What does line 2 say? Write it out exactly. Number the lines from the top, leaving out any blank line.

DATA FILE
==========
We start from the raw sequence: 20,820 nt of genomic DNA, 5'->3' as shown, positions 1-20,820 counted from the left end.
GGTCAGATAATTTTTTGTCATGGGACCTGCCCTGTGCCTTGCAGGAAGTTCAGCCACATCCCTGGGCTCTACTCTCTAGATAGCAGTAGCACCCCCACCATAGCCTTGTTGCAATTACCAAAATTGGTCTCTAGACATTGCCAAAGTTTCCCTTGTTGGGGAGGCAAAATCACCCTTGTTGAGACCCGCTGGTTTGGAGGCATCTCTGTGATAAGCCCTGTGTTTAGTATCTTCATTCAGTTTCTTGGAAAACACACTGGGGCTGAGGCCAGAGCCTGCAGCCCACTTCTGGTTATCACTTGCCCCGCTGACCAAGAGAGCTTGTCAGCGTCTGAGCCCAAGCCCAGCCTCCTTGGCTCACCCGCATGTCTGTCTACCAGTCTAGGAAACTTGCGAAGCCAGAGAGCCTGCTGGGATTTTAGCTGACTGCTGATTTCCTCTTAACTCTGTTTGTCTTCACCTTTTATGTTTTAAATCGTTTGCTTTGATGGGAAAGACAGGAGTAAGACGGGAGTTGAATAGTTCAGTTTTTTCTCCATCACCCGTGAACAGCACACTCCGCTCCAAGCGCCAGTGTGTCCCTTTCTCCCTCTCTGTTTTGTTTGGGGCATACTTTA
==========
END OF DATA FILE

GGTCAGATAATTTTTTGTCATGGGACCTGCCCTGTGCCTTGCAGGAAGTTCAGCCACATCCCTGGGCTCTACTCTCTAGATAGCAGTAGCACCCCCACCATAGCCTTGTTGCAATTACCAAAATTGGTCTCTAGACATTGCCAAAGTTTCCCTTGTTGGGGAGGCAAAATCACCCTTGTTGAGACCCGCTGGTTTGGAGGCATCTCTGTGATAAGCCCTGTGTTTAGTATCTTCATTCAGTTTCTTGGAAAACACACTGGGGCTGAGGCCAGAGCCTGCAGCCCACTTCTGGTTATCACTTGCCCCGCTGACCAAGAGAGCTTGTCAGCGTCTGAGCCCAAGCCCAGCCTCCTTGGCTCACCCGCATGTCTGTCTACCAGTCTAGGAAACTTGCGAAGCCAGAGAGCCTGCTGGGATTTTAGCTGACTGCTGATTTCCTCTTAACTCTGTTTGTCTTCACCTTTTATGTTTTAAATCGTTTGCTTTGATGGGAAAGACAGGAGTAAGACGGGAGTTGAATAGTTCAGTTTTTTCTCCATCACCCGTGAACAGCACACTCCGCTCCAAGCGCCAGTGTGTCCCTTTCTCCCTCTCTGTTTTGTTTGGGGCATACTTTA